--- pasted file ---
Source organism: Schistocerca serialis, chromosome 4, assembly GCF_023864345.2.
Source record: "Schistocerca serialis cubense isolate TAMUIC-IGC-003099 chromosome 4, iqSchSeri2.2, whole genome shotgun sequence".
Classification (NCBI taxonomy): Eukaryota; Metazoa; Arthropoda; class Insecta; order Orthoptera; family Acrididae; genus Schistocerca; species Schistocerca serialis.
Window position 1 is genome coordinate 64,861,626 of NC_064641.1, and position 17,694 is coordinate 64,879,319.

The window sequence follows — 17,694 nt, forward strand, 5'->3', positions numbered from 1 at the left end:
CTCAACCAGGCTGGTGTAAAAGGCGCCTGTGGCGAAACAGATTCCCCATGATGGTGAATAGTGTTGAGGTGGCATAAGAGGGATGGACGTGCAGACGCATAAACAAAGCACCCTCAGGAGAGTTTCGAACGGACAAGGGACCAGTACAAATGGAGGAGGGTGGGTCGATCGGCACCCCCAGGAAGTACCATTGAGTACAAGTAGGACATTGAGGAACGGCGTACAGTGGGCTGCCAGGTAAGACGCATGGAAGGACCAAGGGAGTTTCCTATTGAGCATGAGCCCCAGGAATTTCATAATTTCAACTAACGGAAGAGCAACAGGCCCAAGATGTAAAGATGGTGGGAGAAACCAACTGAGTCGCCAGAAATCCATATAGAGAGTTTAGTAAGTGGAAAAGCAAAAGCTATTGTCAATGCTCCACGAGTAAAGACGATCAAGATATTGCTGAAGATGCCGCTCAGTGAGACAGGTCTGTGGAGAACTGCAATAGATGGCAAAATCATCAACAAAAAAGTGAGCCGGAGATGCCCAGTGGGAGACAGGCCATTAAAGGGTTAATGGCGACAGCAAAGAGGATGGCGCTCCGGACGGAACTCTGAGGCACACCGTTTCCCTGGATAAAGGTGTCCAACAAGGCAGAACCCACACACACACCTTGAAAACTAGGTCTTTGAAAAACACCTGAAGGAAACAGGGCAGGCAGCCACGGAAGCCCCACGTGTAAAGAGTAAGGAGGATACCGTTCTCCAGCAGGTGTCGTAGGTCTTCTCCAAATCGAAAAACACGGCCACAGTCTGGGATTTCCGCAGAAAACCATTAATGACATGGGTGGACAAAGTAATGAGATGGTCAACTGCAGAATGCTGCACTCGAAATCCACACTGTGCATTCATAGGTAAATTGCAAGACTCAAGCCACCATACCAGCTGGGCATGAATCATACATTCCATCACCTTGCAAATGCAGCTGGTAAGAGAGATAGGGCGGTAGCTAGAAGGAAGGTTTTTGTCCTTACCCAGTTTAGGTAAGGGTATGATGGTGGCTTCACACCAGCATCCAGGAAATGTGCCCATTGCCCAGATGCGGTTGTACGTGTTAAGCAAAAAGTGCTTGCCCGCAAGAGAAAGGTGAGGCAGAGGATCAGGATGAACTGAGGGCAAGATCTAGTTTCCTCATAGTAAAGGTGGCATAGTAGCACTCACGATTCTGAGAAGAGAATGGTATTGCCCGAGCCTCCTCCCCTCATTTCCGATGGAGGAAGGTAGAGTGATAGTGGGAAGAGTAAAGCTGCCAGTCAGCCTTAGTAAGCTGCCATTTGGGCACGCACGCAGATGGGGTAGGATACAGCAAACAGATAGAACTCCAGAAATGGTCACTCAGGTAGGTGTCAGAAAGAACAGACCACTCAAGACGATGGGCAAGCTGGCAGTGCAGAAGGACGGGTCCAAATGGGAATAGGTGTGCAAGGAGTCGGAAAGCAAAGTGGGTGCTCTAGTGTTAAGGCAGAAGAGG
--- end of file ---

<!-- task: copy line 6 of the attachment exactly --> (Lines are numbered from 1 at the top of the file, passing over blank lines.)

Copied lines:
CTCAACCAGGCTGGTGTAAAAGGCGCCTGTGGCGAAACAGATTCCCCATGATGGTGAATAGTGTTGAGGTGGCATAAGAGGGATGGACGTGCAGACGCATAAACAAAGCACCCTCAGGAGAGTTTCGAACGGACAAGGGACCAGTACAAATGGAGGAGGGTGGGTCGATCGGCACCCCCAGGAAGTACCATTGAGTACAAGTAGGACATTGAGGAACGGCGTACAGTGGGCTGCCAGGTAAGACGCATGGAAGGACCAAGGGAGTTTCCTATTGAGCATGAGCCCCAGGAATTTCATAATTTCAACTAACGGAAGAGCAACAGGCCCAAGATGTAAAGATGGTGGGAGAAACCAACTGAGTCGCCAGAAATCCATATAGAGAGTTTAGTAAGTGGAAAAGCAAAAGCTATTGTCAATGCTCCACGAGTAAAGACGATCAAGATATTGCTGAAGATGCCGCTCAGTGAGACAGGTCTGTGGAGAACTGCAATAGATGGCAAAATCATCAACAAAAAAGTGAGCCGGAGATGCCCAGTGGGAGACAGGCCATTAAAGGGTTAATGGCGACAGCAAAGAGGATGGCGCTCCGGACGGAACTCTGAGGCACACCGTTTCCCTGGATAAAGGTGTCCAACAAGGCAGAACCCACACACACACCTTGAAAACTAGGTCTTTGAAAAACACCTGAAGGAAACAGGGCAGGCAGCCACGGAAGCCCCACGTGTAAAGAGTAAGGAGGATACCGTTCTCCAGCAGGTGTCGTAGGTCTTCTCCAAATCGAAAAACACGGCCACAGTCTGGGATTTCCGCAGAAAACCATTAATGACATGGGTGGACAAAGTAATGAGATGGTCAACTGCAGAATGCTGCACTCGAAATCCACACTGTGCATTCATAGGTAAATTGCAAGACTCAAGCCACCATACCAGCTGGGCATGAATCATACATTCCATCACCTTGCAAATGCAGCTGGTAAGAGAGATAGGGCGGTAGCTAGAAGGAAGGTTTTTGTCCTTACCCAGTTTAGGTAAGGGTATGATGGTGGCTTCACACCAGCATCCAGGAAATGTGCCCATTGCCCAGATGCGGTTGTACGTGTTAAGCAAAAAGTGCTTGCCCGCAAGAGAAAGGTGAGGCAGAGGATCAGGATGAACTGAGGGCAAGATCTAGTTTCCTCATAGTAAAGGTGGCATAGTAGCACTCACGATTCTGAGAAGAGAATGGTATTGCCCGAGCCTCCTCCCCTCATTTCCGATGGAGGAAGGTAGAGTGATAGTGGGAAGAGTAAAGCTGCCAGTCAGCCTTAGTAAGCTGCCATTTGGGCACGCACGCAGATGGGGTAGGATACAGCAAACAGATAGAACTCCAGAAATGGTCACTCAGGTAGGTGTCAGAAAGAACAGACCACTCAAGACGATGGGCAAGCTGGCAGTGCAGAAGGACGGGTCCAAATGGGAATAGGTGTGCAAGGAGTCGGAAAGCAAAGTGGGTGCTCTAGTGTTAAGGCAGAAGAGG